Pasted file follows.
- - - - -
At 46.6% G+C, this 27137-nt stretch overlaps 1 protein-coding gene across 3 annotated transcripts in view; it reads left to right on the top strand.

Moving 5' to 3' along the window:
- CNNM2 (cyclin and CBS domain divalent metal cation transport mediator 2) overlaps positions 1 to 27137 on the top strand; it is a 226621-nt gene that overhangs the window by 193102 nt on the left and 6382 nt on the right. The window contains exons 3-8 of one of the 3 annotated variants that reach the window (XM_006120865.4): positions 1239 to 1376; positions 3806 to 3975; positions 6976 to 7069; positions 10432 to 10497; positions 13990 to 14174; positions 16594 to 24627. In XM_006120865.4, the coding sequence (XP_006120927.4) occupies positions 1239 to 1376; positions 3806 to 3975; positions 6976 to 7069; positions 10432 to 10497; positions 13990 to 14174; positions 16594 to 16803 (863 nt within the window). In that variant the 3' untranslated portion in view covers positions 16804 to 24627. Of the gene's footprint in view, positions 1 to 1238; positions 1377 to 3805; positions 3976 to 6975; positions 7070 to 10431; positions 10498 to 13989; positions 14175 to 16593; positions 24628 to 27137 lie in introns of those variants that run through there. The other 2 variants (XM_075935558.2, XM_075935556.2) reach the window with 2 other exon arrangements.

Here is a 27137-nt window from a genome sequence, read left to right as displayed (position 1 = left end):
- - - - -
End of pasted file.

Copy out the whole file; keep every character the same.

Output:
At 46.6% G+C, this 27137-nt stretch overlaps 1 protein-coding gene across 3 annotated transcripts in view; it reads left to right on the top strand.

Moving 5' to 3' along the window:
- CNNM2 (cyclin and CBS domain divalent metal cation transport mediator 2) overlaps positions 1 to 27137 on the top strand; it is a 226621-nt gene that overhangs the window by 193102 nt on the left and 6382 nt on the right. The window contains exons 3-8 of one of the 3 annotated variants that reach the window (XM_006120865.4): positions 1239 to 1376; positions 3806 to 3975; positions 6976 to 7069; positions 10432 to 10497; positions 13990 to 14174; positions 16594 to 24627. In XM_006120865.4, the coding sequence (XP_006120927.4) occupies positions 1239 to 1376; positions 3806 to 3975; positions 6976 to 7069; positions 10432 to 10497; positions 13990 to 14174; positions 16594 to 16803 (863 nt within the window). In that variant the 3' untranslated portion in view covers positions 16804 to 24627. Of the gene's footprint in view, positions 1 to 1238; positions 1377 to 3805; positions 3976 to 6975; positions 7070 to 10431; positions 10498 to 13989; positions 14175 to 16593; positions 24628 to 27137 lie in introns of those variants that run through there. The other 2 variants (XM_075935558.2, XM_075935556.2) reach the window with 2 other exon arrangements.

Here is a 27137-nt window from a genome sequence, read left to right as displayed (position 1 = left end):